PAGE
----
One Instructor, two classes, equals many happy students
Dr. Robyn Maitoza has witnessed the rewards of Community Based Learning in multiple classes. Starting in the fall semester of 2016, she partnered with two local elementary schools, McKinley and Jackson. These Community Partnerships are still viable today and she attributes part of the success to understanding the importance of keeping the lines of communication open. Meetings are held with each school at the beginning and end of each semester and work as a debriefing tool. This review is essential in studying results to make the program better each following semester.
Before an initial meeting, the elementary students complete an interest’s survey and in her classroom Dr. Maitoza pairs up the Applied Youth Development students. Each pair is then matched up with a 7th or 8th grader in accordance to the interests. Prior to the two student groups meeting, representatives from each elementary school visit with the class to introduce themselves, talk about their role and answer any questions the students might have. Starting the fifth Thursday of the semester, the younger students are invited to the YCP campus where the teams partake in activities. Over the past semesters, these activities have ranged from pumpkin carving to tie-dying tee shirts, but it is often the student-teams that will decide what they want to work on together.
Dr. Maitoza and representatives of the K-8 schools are always on site to observe and support. Her students are required to obtain clearances before they can interact with the children and this part can be tough. Dr. Maitoza states, “ … logistically this has provided to be a more challenging endeavor, however, I continue to do it because it has been so enjoyed by my students, as well as, the younger students. …it is truly rewarding to see the relationships that develop.” For their outcome, the YCP students have learned how to better interact and engage with a younger student. The visiting 7th and 8th graders benefit from having new caring adults in their lives and gaining an insider’s view of the college environment. Following their project time together, many of Dr. Maitoza’s students have continued this new buddy relationship long after the class has ended.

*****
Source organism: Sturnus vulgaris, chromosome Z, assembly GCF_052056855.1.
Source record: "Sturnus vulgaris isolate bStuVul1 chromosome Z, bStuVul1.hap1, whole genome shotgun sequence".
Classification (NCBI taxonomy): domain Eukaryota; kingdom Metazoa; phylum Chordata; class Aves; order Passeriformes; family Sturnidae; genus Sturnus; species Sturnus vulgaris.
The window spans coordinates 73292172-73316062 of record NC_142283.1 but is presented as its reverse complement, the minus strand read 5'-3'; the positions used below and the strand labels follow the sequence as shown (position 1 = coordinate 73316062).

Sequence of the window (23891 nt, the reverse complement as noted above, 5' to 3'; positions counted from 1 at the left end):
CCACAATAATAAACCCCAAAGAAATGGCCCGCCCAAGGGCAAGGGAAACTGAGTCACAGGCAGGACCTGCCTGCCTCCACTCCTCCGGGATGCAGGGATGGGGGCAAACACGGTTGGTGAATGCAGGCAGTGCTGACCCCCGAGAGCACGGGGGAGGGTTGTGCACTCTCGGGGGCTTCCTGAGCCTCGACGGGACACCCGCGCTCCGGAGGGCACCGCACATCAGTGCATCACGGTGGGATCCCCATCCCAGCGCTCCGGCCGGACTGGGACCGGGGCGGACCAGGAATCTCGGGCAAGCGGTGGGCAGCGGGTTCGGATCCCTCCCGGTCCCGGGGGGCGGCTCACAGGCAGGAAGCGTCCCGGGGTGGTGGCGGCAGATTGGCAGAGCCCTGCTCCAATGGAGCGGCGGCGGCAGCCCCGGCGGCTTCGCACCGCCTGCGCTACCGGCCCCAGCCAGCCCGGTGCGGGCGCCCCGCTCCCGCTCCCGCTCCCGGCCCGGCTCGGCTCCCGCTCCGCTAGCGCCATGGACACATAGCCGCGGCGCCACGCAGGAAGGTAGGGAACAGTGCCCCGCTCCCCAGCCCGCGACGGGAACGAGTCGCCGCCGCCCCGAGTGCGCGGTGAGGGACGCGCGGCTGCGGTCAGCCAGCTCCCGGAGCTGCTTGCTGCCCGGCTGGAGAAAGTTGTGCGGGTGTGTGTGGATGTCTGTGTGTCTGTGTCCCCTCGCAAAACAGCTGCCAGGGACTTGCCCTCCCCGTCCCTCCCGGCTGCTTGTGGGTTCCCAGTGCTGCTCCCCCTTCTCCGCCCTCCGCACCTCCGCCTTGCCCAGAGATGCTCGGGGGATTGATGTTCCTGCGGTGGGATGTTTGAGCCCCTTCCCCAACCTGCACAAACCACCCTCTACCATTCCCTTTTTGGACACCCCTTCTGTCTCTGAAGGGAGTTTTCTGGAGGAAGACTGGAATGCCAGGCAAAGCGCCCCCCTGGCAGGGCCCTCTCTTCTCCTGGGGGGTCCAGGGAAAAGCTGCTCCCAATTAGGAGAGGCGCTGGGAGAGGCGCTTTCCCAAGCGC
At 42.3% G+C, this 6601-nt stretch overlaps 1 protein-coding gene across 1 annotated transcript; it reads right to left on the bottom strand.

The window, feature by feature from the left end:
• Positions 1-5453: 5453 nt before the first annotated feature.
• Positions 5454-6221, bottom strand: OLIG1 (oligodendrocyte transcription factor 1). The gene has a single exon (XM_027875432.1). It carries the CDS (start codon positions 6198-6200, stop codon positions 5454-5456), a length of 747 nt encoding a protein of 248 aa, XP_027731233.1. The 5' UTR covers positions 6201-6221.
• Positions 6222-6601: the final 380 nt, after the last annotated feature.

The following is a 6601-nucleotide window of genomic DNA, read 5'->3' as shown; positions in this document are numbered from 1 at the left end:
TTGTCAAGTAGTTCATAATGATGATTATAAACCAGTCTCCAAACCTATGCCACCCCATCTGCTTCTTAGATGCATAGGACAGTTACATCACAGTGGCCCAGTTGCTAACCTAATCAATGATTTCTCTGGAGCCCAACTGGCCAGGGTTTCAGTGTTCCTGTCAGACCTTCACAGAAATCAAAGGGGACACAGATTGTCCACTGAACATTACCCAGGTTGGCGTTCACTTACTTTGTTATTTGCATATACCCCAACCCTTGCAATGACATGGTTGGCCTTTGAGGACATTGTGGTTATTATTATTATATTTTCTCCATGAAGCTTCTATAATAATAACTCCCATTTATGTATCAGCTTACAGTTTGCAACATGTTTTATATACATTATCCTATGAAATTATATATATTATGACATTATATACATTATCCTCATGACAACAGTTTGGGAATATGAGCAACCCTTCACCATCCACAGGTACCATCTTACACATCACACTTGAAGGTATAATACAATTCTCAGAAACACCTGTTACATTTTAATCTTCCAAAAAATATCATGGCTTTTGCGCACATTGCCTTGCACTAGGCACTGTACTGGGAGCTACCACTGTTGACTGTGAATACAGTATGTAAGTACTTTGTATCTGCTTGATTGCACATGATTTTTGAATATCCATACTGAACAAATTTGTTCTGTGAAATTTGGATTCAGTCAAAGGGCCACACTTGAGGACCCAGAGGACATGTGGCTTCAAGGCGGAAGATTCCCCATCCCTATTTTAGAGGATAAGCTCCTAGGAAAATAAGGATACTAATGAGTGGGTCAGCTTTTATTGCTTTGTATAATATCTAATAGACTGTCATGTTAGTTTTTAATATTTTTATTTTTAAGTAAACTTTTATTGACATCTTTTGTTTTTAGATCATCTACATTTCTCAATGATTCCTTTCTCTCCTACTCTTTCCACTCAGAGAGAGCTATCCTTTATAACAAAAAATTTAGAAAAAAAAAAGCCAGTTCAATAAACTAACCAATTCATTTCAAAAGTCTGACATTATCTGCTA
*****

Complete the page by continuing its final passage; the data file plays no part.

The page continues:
Another Community-Based Learning Dr. Maitoza has created is with her Senior Seminar students. She takes this class into the city and its surrounding neighborhoods. The mission of this CBL is to provide students the real-time opportunity to utilize the skills they have developed over their four years by assisting a community partner with a designated project. Because of the changeable nature with this type of venture the outcomes can be varied, however, the learning experiences on both sides are always beneficial. Working with a smaller group of students, 10 to 14 a semester, the community partners are able to see these students take ownership with confidence and professionalism.
When taking on the Senior Seminar course, it was important to Dr. Maitoza to be able to provide the type of opportunity that allows students to engage in tangible projects with direct benefits to the community partners. SpiriTrust Lutheran initially reached out in hopes of procuring students to help with their Embracing Aging initiative in York. This included SpiriTrust, RSVP, and Jewish Family Services who were all recipients of a grant aimed at improving volunteerism among older adults. These adults were defined by 50 years and over. Visiting the various locations during the spring semester, the students decided on a first step of conducting focus groups. Compiling that information, a survey was created and distributed. The surveys were completed over the summer and the torch was passed to the next fall class to conduct Phase 2. At the end of the fall semester, the data was compiled and the students presented their findings to the involved agencies with written reports available to anyone in attendance. Much praise was shared from the agencies for this work.
An example of one of the projects involved working with York City’s Bureau of Health to help Penn Market improve its foot traffic. This effort too was afforded by a grant. The students were asked to collect data from local residents and those shopping in the market. The data gathered was quite helpful for the Bureau but unfortunately not enough to garner results. This project, however, proved a very real insight to the students in understanding that while sometimes knowledge is gained, it is not enough to support or impact change.
For the spring 2018 semester, Dr. Maitoza’s class is working with Liz Grub, YCP Violence Prevention Coordinator for their on-campus community. The students will be helping Ms. Grub design a sexual assault communications campaign regarding this issue on campus. The Bureau of Health will be assisting also by providing tools and strategies to the students of this class. These materials are used in their own preventative and educational efforts. The working being done by Dr. Maitoza’s class this spring demonstrates that the ‘C’ in CBL can the very community the students live and learn in, and how these closer to home benefits might provide positive long-term results to their four-year home.